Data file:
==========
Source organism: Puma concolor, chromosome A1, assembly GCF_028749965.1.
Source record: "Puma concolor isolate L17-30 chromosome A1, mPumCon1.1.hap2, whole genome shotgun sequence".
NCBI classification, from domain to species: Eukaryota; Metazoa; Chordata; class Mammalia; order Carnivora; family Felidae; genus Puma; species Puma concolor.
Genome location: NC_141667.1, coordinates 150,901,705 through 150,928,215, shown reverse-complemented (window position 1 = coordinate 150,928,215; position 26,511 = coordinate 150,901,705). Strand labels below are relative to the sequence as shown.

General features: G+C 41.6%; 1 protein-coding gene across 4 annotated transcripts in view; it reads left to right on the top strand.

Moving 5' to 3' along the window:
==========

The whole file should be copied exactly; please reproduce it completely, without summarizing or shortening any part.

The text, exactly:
Source organism: Puma concolor, chromosome A1, assembly GCF_028749965.1.
Source record: "Puma concolor isolate L17-30 chromosome A1, mPumCon1.1.hap2, whole genome shotgun sequence".
NCBI classification, from domain to species: Eukaryota; Metazoa; Chordata; class Mammalia; order Carnivora; family Felidae; genus Puma; species Puma concolor.
Genome location: NC_141667.1, coordinates 150,901,705 through 150,928,215, shown reverse-complemented (window position 1 = coordinate 150,928,215; position 26,511 = coordinate 150,901,705). Strand labels below are relative to the sequence as shown.

General features: G+C 41.6%; 1 protein-coding gene across 4 annotated transcripts in view; it reads left to right on the top strand.

Moving 5' to 3' along the window: